Bryan Caplan  

Japan Bet Bleg

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Scott Sumner has kindly agreed to bleg my request to help craft a bet with Bill Dickens:
Bill Dickens wants to bet me that looser Japanese monetary policy won't boost Japanese NGDP.  What victory conditions should a market monetarist consider prudent and probative?
As far as I can tell, none of Scott's readers constructively answer the question.  Can Team EconLog do better?


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COMMENTS (10 to date)
Philo writes:

You need a measure of how *loose* Japanese monetary policy really is, and you probably need to bet on just the *correlation* between policy and GNP (*causation* is too hard to verify). You also need to agree on the lag time: monetary policy during the time-period from t1 to (t1 + n) is to be correlated with GNP during the time-period from t2 to (t2 + n), but by how much does t2 lag t1? (And what are the values of t1 and n?)

Specifying all this is too hard. I don’t think your bet will materialize.

Kevin Dick writes:

I read both blogs so no particular team affiliation.

It seems like the bet must be of the form:

If the BoJ takes at least action X for at least period i, then NGDP will experience an increase of at least Y% no later than period j.

Y, i, and j seem pretty well parameterized. You have to negotiate them of course, but what you're negotiating is clear.

So it's only X that needs more work. I'd say this would be quantity of bonds purchased. But I suppose it could be something else. It might even be multiple conditions. But if these conditions aren't met in the first place, the bet is a push.

OneEyedMan writes:

I know that Sumner is down on RGDP but you don't have to be. How about this. If NGDP growth is heavy enough for money to be loose then RGDP growth will be higher than it has been. E.g., If NGDP has a cumulative annual growth rate of 4% per year over the next five years, then the cumulative annual growth rate of RGDP growth will be higher than 2% over the same period.

I think you've hit upon the subject that makes market monetarism so appealing to many and yet so unappealing to many others.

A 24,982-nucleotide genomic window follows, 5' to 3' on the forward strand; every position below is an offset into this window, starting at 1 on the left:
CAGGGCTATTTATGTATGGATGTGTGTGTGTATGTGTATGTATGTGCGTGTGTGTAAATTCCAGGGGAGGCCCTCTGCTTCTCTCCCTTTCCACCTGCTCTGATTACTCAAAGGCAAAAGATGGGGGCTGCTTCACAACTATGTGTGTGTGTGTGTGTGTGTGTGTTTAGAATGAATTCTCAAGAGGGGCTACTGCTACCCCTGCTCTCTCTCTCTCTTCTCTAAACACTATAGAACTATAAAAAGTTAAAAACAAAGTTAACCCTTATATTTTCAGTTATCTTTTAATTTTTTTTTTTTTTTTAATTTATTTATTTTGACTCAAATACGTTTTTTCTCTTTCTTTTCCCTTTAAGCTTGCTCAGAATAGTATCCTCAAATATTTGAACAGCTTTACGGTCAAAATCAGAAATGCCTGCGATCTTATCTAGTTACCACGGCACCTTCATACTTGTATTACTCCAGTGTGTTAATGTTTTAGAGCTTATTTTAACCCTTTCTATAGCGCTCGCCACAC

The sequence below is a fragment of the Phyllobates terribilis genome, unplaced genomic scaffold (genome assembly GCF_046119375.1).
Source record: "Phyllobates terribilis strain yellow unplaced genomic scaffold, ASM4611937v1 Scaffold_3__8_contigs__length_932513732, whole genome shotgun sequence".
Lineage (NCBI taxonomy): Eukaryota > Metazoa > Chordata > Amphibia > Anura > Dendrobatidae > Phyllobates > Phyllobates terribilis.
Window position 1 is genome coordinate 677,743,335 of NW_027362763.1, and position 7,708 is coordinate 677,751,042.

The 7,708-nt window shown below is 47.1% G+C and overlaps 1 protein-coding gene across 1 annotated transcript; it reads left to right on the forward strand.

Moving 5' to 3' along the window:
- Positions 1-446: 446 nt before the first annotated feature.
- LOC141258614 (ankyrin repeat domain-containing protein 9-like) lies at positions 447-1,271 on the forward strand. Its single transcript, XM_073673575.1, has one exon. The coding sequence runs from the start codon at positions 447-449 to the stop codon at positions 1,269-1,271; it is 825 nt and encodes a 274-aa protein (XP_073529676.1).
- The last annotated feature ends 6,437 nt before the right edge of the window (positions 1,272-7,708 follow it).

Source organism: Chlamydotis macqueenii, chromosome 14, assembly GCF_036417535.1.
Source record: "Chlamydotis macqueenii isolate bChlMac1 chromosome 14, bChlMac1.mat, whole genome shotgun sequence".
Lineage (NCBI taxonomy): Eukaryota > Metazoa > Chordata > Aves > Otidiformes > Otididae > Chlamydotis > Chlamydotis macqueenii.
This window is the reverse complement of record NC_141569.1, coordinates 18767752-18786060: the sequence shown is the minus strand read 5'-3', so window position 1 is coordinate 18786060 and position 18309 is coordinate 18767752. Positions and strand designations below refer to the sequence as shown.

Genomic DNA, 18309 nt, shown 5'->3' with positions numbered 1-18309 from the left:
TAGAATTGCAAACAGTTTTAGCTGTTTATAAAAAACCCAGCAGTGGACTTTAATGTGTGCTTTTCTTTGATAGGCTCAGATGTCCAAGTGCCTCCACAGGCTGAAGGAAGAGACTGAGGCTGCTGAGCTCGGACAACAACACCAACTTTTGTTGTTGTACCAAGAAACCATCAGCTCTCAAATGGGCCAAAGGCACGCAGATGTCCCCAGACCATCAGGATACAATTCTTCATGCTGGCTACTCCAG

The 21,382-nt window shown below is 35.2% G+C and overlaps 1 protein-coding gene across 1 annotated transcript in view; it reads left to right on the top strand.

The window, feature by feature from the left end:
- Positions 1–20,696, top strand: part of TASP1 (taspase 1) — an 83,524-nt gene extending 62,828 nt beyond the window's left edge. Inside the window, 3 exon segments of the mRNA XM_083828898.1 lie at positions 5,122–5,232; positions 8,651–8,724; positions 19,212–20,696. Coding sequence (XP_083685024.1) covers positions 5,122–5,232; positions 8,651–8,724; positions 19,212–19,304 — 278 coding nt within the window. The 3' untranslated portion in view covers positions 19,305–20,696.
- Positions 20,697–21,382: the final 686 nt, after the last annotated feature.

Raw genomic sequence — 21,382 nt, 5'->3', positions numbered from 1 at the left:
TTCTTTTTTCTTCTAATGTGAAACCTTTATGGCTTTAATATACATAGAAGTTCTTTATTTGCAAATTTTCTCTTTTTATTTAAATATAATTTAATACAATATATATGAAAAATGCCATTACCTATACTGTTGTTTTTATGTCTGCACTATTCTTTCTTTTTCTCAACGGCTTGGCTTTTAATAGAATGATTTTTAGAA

As Sumner frequently points out, the stance of monetary policy (loose vs. tight) can only be inferred from the difference between actual NGDP and targeted NGDP. If Japanese NGDP doesn't rise than the only two options are Japan had tight monetary policy or the Japanese central bank was actually targeting lower NGDP. In other words, you are being asked to accept a bet you simply can't win, since monetary policy (as defined by market monetarists) simply can't fail (if they try).

To have any hope at making the bet fair and worthwhile, you will have to determine a measure of the stance of monetary policy separate from the level or growth rate of NGDP. My best suggestion is growth of the monetary base since the central bank can determine that outcome irrespective of decisions from the government or private banking system.

Eric Rall writes:

Measure "loose monetary policy" by the growth rate of Japan's M2, MZM, or similar metric, averaged over the term of the bet. If the growth rate is at least a certain amount higher than the prior period (probably 1-2 standard deviations more than the variation in quarterly growth rates over the last few years).

Measure "increase NGDP" by Japan's NGDP growth rate during the bet period increasing relative to the prior period, by more than any similar increase in the United States, Britain, or the Eurozone. This should capture any increase in NGDP due to factors peculiar to Japan (loose monetary policy being the most likely candidate), but is unlikely to be triggered by chance (all else being equal, Japan has a 1/4 chance of having the highest growth rate).

Protect the positive side of the bet against looser monetary policy in the "control" groups by dropping any one of them out of the bet if it also meet the "looser monetary policy" test, and cancelling the bet if two or all three of them meet the test.

MikeDC writes:

What's the more substantive disagreement you're trying to use the bet to solve?

The first problem is Japan doesn't seem to have growing NGDP. First, you have to get it in order to have any chance of telling why you got it.